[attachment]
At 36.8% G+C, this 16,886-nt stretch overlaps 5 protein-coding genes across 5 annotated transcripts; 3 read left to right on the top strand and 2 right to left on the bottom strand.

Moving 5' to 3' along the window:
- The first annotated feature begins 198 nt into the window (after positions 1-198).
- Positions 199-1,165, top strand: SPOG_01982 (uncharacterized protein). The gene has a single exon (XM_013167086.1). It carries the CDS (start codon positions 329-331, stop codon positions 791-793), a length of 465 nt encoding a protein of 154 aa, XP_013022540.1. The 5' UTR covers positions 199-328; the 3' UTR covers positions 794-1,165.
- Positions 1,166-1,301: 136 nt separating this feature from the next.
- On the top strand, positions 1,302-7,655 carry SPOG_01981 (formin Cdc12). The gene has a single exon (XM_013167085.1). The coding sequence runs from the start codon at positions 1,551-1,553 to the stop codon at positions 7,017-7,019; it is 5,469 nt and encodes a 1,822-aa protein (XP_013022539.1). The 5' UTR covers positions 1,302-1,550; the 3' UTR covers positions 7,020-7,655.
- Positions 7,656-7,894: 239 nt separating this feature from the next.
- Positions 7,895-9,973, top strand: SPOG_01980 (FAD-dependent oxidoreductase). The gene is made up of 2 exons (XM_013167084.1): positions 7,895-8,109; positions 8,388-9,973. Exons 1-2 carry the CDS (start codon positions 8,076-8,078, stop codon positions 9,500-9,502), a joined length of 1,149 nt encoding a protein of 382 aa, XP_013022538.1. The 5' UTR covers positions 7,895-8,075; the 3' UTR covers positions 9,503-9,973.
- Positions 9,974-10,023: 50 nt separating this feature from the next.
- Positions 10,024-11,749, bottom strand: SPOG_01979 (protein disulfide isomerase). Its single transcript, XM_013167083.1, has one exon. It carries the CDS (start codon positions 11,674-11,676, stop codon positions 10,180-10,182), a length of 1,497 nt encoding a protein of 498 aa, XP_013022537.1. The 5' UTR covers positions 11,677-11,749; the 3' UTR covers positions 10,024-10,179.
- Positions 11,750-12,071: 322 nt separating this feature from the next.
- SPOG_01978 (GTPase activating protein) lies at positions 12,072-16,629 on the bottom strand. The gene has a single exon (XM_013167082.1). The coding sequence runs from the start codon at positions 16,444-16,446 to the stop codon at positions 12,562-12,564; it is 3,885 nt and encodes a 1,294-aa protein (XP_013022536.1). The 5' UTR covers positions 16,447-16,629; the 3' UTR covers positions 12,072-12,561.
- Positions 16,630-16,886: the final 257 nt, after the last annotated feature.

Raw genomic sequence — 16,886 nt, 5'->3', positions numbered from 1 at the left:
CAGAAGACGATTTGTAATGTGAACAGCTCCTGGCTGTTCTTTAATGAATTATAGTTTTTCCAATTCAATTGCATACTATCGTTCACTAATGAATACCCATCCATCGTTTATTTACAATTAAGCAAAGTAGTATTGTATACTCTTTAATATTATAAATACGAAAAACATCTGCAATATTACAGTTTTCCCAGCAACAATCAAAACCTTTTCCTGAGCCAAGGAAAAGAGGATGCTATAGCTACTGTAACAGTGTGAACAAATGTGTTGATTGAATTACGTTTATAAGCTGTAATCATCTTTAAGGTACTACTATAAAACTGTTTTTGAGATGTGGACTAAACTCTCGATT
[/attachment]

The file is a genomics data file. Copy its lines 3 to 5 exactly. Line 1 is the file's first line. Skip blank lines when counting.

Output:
- The first annotated feature begins 198 nt into the window (after positions 1-198).
- Positions 199-1,165, top strand: SPOG_01982 (uncharacterized protein). The gene has a single exon (XM_013167086.1). It carries the CDS (start codon positions 329-331, stop codon positions 791-793), a length of 465 nt encoding a protein of 154 aa, XP_013022540.1. The 5' UTR covers positions 199-328; the 3' UTR covers positions 794-1,165.
- Positions 1,166-1,301: 136 nt separating this feature from the next.